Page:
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Re: Sample SOAP message on the wire with Reference Properties and Parameters (without a wrapper!)

From: Marc Hadley <Marc.Hadley@Sun.COM>
Date: Wed, 24 Nov 2004 11:38:52 -0500
To: Christopher B Ferris <chrisfer@us.ibm.com>
Cc: Mark Baker <distobj@acm.org>, public-ws-addressing@w3.org
Message-id: <533E3EE8-3E37-11D9-8A29-000A95BC8D92@Sun.COM>

On Nov 24, 2004, at 11:01 AM, Christopher B Ferris wrote:
>
> Please see Paco's recent missive[1]... the EPR is NOT an identifier,  
> it is
> an addressable reference.
>
The distinction isn't that clear to me.

> The ref props/params *can* be used to provide additional information  
> that
> the service provider will use
> as it sees fit. One such purpose that has been used by WS-RF has been  
> to
> pass keys/identifiers to

There's that identifier word again.

> resources (implied resource pattern) as ref props, but that is not the
> only use of ref props/params.
> In the context of the implied resource pattern, the ref props  
> serialized
> as SOAP headers can be
> considered the equivalent of cookies used to associate a stateful  
> session,
> like a shopping cart service
> might do.
>
That may be your view but it is not clearly reflected in the  
specification status quo. In particular, ref params seems closer to  
cookies and the spec states that [address] + [reference properties] ==  
identifier:

"[address] : URI (mandatory) - An address URI that identifies the  
endpoint. This may be a network  address or a logical address.
[reference properties] : xs:any (0..unbounded) - A reference may  
contain a number of individual properties that are required to identify  
the entity or resource being conveyed."

Note the use of 'identify' in each of the above.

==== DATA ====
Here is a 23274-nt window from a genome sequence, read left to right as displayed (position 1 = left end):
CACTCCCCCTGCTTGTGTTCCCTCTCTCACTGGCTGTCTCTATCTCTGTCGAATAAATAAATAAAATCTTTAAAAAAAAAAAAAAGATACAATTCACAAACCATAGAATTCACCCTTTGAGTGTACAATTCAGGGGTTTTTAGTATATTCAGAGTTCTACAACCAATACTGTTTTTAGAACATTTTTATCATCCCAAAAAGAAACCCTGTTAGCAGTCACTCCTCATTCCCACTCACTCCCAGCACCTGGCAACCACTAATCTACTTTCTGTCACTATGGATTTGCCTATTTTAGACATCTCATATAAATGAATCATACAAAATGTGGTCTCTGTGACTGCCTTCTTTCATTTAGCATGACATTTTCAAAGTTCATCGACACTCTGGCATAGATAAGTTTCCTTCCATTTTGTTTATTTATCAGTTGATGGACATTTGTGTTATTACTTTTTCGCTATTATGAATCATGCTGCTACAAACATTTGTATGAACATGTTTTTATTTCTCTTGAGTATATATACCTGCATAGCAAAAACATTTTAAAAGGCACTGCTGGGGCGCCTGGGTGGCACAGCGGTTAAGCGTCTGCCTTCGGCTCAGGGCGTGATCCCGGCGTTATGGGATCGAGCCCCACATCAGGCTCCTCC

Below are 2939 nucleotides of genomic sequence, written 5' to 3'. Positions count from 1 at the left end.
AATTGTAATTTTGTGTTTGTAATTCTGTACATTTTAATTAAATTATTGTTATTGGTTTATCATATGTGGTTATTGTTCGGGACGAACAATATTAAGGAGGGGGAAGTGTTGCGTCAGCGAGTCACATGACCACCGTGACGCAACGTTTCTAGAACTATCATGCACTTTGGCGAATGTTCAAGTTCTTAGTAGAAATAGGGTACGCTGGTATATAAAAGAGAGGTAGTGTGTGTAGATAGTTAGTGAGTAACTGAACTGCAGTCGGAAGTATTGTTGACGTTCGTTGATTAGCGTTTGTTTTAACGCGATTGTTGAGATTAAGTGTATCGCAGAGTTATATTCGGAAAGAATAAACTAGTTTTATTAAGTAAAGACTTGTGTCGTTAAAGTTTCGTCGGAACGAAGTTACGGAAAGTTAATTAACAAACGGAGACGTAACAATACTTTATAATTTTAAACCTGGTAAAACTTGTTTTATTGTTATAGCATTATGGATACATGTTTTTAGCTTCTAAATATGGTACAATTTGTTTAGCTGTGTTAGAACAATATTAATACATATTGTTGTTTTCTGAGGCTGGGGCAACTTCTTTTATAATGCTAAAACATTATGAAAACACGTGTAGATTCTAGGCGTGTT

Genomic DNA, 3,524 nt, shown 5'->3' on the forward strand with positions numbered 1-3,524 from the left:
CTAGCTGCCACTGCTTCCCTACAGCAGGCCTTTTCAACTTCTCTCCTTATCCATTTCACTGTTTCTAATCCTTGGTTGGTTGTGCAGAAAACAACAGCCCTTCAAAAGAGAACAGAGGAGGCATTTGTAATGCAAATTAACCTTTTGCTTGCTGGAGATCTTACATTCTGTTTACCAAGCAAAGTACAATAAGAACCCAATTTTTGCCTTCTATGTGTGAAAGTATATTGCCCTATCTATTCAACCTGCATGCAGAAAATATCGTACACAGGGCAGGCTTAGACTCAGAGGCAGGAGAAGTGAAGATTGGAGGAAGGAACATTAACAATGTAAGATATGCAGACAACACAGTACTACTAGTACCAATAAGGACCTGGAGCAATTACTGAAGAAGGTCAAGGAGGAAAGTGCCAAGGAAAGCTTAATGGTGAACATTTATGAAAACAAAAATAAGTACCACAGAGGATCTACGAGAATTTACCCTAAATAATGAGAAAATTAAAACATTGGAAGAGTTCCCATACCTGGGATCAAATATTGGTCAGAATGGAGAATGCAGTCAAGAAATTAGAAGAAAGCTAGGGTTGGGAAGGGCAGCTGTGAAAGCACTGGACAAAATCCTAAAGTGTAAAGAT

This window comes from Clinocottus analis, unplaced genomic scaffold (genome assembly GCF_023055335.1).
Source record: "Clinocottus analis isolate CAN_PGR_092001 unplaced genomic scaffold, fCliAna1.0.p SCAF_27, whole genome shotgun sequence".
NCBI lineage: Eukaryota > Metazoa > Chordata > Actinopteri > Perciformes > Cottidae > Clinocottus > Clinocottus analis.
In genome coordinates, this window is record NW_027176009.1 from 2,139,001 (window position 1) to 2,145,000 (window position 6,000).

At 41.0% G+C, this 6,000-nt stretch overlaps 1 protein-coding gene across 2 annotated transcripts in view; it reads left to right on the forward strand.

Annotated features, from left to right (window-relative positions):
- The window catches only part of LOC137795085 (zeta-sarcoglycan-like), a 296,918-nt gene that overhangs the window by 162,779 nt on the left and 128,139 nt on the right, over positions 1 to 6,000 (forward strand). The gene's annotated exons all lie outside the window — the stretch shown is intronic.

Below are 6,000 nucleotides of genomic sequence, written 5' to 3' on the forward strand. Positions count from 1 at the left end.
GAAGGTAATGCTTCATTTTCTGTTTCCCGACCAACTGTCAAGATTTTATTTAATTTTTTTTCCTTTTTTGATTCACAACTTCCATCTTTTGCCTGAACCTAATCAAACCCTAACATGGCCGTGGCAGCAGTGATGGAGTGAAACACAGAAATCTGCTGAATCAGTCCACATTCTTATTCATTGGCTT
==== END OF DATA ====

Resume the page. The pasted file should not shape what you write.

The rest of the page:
> As an example that is often used, a service might have three levels of
> service; silver, gold and platinum.
> Each level of service might have a different policy that applies.  
> Hence, I
> would use the ref props to
> include a <myservice:MembershipLevel> element with the possible values
> Silver, Gold, or Platinum.
> Is that identity? Nope.
>
It could be viewed in two ways:

(i) You have the Gold Service, the Silver Service and the Platinum  
Service. The [address] + [reference properties] identifies the service  
you are using.
(ii) You have one service that is parameterized by service level. The  
[address] identifies the service you are using.

Using the status quo of the spec you'd achieve (i) by specifying a  
precious metal in a reference property and (ii) by specifying it in a  
reference parameter.

Marc.

> [1]
> http://lists.w3.org/Archives/Public/public-ws-addressing/2004Nov/ 
> 0355.html
>
> Cheers,
>
> Christopher Ferris
> STSM, Emerging e-business Industry Architecture
> email: chrisfer@us.ibm.com
> blog: http://webpages.charter.net/chrisfer/blog.html
> phone: +1 508 377 9295
>
> public-ws-addressing-request@w3.org wrote on 11/24/2004 09:48:35 AM:
>
>>
>> On Tue, Nov 23, 2004 at 11:28:50AM -0500, Christopher B Ferris wrote:
>>>
>>> Dims,
>>>
>>> Why? There is no utility in making such a distinction from the
> perspective
>>> of a received message, they are
>>> simply SOAP header blocks that are processed in the usual manner  
>>> using
> the
>>> SOAP processing model.
>>
>> Has the WG decided what the identifier is yet?  Because if it has, I
>> maintain that it's maximally self-descriptive for the identifier to be
>> able to be located within the message which provides increased
>> visibility for (generally) very little cost.  Some might recall the
>> issue with HTTP 1.0 allowing partial URIs in the request line, and the
>> ensuing problems for supporting virtual hosting.  This necessitated  
>> the
>> introduction of the Host header in HTTP 1.1 which restored the lost
>> identifying information.
>>
>> If the URI + RefProps is the identifier, then the RefProps need to be
>> declared as such.  If it's just the URI, then all is good; wsa:To
>> suffices.  If it's the whole EPR, then you need a way to distinguish
>> RefProps & RefParams from each other, as well as other SOAP headers.
>>
>> Self-description means never having to say you're sorry.
>>
>> Mark.
>> -- 
>> Mark Baker.   Ottawa, Ontario, CANADA.        http://www.markbaker.ca
>>
>
>
>
---
Marc Hadley <marc.hadley at sun.com>
Web Technologies and Standards, Sun Microsystems.
Received on Wednesday, 24 November 2004 16:38:56 GMT

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